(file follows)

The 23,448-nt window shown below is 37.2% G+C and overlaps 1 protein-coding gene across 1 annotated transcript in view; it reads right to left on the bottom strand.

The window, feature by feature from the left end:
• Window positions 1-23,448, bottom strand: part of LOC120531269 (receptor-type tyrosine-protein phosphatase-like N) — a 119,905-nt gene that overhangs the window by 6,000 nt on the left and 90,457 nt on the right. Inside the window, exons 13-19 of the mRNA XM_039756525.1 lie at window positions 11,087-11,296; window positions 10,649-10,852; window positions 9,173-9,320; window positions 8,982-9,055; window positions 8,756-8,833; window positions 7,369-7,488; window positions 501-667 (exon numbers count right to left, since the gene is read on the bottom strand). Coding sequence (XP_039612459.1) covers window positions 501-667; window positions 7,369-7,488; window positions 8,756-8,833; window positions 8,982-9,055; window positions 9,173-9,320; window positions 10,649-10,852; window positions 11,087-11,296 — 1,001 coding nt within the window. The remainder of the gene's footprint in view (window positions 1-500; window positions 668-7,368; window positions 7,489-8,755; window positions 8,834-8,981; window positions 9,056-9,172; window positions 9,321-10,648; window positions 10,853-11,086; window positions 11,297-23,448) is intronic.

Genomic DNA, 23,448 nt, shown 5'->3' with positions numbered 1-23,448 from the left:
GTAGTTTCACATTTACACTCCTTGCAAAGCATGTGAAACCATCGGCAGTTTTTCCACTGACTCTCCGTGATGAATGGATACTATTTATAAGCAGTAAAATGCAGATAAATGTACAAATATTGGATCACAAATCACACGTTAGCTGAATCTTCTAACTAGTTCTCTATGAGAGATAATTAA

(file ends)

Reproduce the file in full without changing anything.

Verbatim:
The 23,448-nt window shown below is 37.2% G+C and overlaps 1 protein-coding gene across 1 annotated transcript in view; it reads right to left on the bottom strand.

The window, feature by feature from the left end:
• Window positions 1-23,448, bottom strand: part of LOC120531269 (receptor-type tyrosine-protein phosphatase-like N) — a 119,905-nt gene that overhangs the window by 6,000 nt on the left and 90,457 nt on the right. Inside the window, exons 13-19 of the mRNA XM_039756525.1 lie at window positions 11,087-11,296; window positions 10,649-10,852; window positions 9,173-9,320; window positions 8,982-9,055; window positions 8,756-8,833; window positions 7,369-7,488; window positions 501-667 (exon numbers count right to left, since the gene is read on the bottom strand). Coding sequence (XP_039612459.1) covers window positions 501-667; window positions 7,369-7,488; window positions 8,756-8,833; window positions 8,982-9,055; window positions 9,173-9,320; window positions 10,649-10,852; window positions 11,087-11,296 — 1,001 coding nt within the window. The remainder of the gene's footprint in view (window positions 1-500; window positions 668-7,368; window positions 7,489-8,755; window positions 8,834-8,981; window positions 9,056-9,172; window positions 9,321-10,648; window positions 10,853-11,086; window positions 11,297-23,448) is intronic.

Genomic DNA, 23,448 nt, shown 5'->3' with positions numbered 1-23,448 from the left:
GTAGTTTCACATTTACACTCCTTGCAAAGCATGTGAAACCATCGGCAGTTTTTCCACTGACTCTCCGTGATGAATGGATACTATTTATAAGCAGTAAAATGCAGATAAATGTACAAATATTGGATCACAAATCACACGTTAGCTGAATCTTCTAACTAGTTCTCTATGAGAGATAATTAA